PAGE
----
Margery Wakefield, in her book Understanding Scientology, claimed that the extremely repetitive questioning done during drills in Scientology auditing was a form of hypnosis. She claimed that these drills are sometimes done for several hours at a time, “until the preclear can do it without delay, without protest, without apathy, but with cheerfulness.” 
In 1984, a Tax Court concluded that the church had “made a business out of selling religion,” and that Mr. Hubbard and his family had diverted millions of dollars of church funds. And a Los Angeles Superior Court judge called Mr. Hubbard “a pathological liar” who seemed gripped by “egotism, greed, avarice, lust for power and vindictiveness and aggressiveness against persons perceived by him to be disloyal or hostile.”
L. Ron Hubbard was a terrible person. One of his children killed himself and another changed his name to distance himself; he disowned other kids. His wife went to prison because of him. He beat, philandered-on, stole money from, and created great anxiety for his wives.
Eventually he became a complete dictator and punisher of others. Plus, he was convicted or unwelcome in various countries.
Damn, that’s a boring review, that top one. It is also a bit boisterous — you could even say narcissistic.
It is not the beginning as that was in Nebraska. He was raised in Helena, Montana and then attended The George Washington University in Washington, D.C.
The whole book is right here: http://www.spaink.net/cos/rmiller/index.html.
I skipped to the end, or rather the parts I was most interested in, and ended-up reading about the last third. It is a very good book and a rare talent. It is accurate and fun to read.
On the accuracy front, it survived. A key ingredient was the “stolen” documents by someone in the closest circles. The court cases never really made an effort to get them back, but they were sealed for a while; the book was never published in the U.S. Europeans took a harsher view of Scientology (e.g., arrests in France and Spain) and courts and sentiment seemed to be less allowing in the U.K. too.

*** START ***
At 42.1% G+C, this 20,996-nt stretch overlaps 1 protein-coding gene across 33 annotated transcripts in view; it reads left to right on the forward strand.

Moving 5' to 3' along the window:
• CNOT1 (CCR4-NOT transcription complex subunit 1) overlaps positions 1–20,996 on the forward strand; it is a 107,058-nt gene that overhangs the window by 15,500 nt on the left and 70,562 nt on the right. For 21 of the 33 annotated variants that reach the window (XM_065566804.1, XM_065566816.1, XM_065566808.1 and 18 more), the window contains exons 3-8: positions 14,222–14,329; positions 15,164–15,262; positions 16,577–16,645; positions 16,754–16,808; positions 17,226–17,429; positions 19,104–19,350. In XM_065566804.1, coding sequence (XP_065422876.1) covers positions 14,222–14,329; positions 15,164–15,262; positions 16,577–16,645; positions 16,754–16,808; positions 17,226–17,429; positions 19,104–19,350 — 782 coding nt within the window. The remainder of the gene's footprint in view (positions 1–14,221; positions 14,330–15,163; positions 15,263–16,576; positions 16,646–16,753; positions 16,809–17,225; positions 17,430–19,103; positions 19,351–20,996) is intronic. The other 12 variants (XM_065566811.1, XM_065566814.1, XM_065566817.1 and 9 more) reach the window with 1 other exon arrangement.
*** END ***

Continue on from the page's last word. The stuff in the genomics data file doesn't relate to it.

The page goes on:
In terms of Keith Raniere and NXIVM, it is almost a rehash. It is a clear blueprint and Raniere was far less successful at it.
Again, the book is excellent and I need to read the first half before I comment too much.
For now I can say I find L. Ron Hubbard odious. In later life he was a lonely, fat, lazy man who spent money and ordered people around.
But the beginning, you have to start at the beginning… In terms of his power and wealth, the e-meter and auditing is risky to the point of fraud.
Bare-Faced Messiah by Russell Miller is not a great book. The beginning is disappointing. Before the internet age the author seems to be an armchair researcher only. It seems as though he never visited anywhere (e.g., Helena, Montana where Hubbard grew up) or spoke with anyone such as childhood friends, relatives, teachers, etc. The nonfiction work provides almost no insight into his development and personality. Also, it is completely lacking in expert input on where and how his extreme narcissism comes from. The book lacks any depth in terms of these issues.
One example is, I was looking forward to insight on Hubbard’s marriage to Sara (Polly) Northrup, tall, blonde, young USC student. He fell for her hard and stole her from a friend while swindling him out of money too. It seems he was infatuated with her to the point of acting crazy, such as kidnapping their daughter and threatening suicide if she left him. The book provides little input on the relationship beyond obvious and public news.
One further thing I would like to add about the Scientologists: It is interesting how they use their rights as consumers, en masse, to help achieve their goals. In the church’s fight against the IRS individual lawsuits about tax deductions were extremely effective. Church members submitted some 2,400 of them and to a degree the government had no solution for them. That appeared to help significantly with the organization’s success in achieving tax-exempt status in the U.S.